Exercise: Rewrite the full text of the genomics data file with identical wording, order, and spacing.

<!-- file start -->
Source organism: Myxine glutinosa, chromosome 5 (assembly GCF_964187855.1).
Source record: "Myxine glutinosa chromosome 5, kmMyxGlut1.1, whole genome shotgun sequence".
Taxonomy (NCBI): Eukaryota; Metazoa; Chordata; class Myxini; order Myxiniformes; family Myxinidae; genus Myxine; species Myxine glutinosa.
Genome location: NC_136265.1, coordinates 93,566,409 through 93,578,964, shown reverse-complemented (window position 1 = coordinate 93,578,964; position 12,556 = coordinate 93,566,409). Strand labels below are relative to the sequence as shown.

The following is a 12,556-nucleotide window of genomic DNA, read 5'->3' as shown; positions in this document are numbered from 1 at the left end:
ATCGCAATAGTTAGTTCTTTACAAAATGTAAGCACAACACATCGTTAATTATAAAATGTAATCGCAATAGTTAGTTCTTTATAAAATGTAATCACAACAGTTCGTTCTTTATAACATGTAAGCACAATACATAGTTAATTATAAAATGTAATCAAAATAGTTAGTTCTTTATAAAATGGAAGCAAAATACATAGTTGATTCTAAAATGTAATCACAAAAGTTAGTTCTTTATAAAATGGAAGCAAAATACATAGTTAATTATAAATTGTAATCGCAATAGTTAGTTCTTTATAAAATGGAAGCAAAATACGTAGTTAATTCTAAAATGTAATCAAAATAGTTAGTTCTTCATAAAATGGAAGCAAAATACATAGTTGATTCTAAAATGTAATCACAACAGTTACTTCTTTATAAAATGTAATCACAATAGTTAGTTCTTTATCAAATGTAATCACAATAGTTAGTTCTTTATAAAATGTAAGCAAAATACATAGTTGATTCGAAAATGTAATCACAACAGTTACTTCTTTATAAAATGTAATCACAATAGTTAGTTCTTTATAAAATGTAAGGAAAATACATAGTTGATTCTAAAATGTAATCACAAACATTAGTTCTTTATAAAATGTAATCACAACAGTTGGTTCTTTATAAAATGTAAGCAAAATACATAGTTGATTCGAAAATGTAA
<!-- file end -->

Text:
Source organism: Myxine glutinosa, chromosome 5 (assembly GCF_964187855.1).
Source record: "Myxine glutinosa chromosome 5, kmMyxGlut1.1, whole genome shotgun sequence".
Taxonomy (NCBI): Eukaryota; Metazoa; Chordata; class Myxini; order Myxiniformes; family Myxinidae; genus Myxine; species Myxine glutinosa.
Genome location: NC_136265.1, coordinates 93,566,409 through 93,578,964, shown reverse-complemented (window position 1 = coordinate 93,578,964; position 12,556 = coordinate 93,566,409). Strand labels below are relative to the sequence as shown.

The following is a 12,556-nucleotide window of genomic DNA, read 5'->3' as shown; positions in this document are numbered from 1 at the left end:
ATCGCAATAGTTAGTTCTTTACAAAATGTAAGCACAACACATCGTTAATTATAAAATGTAATCGCAATAGTTAGTTCTTTATAAAATGTAATCACAACAGTTCGTTCTTTATAACATGTAAGCACAATACATAGTTAATTATAAAATGTAATCAAAATAGTTAGTTCTTTATAAAATGGAAGCAAAATACATAGTTGATTCTAAAATGTAATCACAAAAGTTAGTTCTTTATAAAATGGAAGCAAAATACATAGTTAATTATAAATTGTAATCGCAATAGTTAGTTCTTTATAAAATGGAAGCAAAATACGTAGTTAATTCTAAAATGTAATCAAAATAGTTAGTTCTTCATAAAATGGAAGCAAAATACATAGTTGATTCTAAAATGTAATCACAACAGTTACTTCTTTATAAAATGTAATCACAATAGTTAGTTCTTTATCAAATGTAATCACAATAGTTAGTTCTTTATAAAATGTAAGCAAAATACATAGTTGATTCGAAAATGTAATCACAACAGTTACTTCTTTATAAAATGTAATCACAATAGTTAGTTCTTTATAAAATGTAAGGAAAATACATAGTTGATTCTAAAATGTAATCACAAACATTAGTTCTTTATAAAATGTAATCACAACAGTTGGTTCTTTATAAAATGTAAGCAAAATACATAGTTGATTCGAAAATGTAA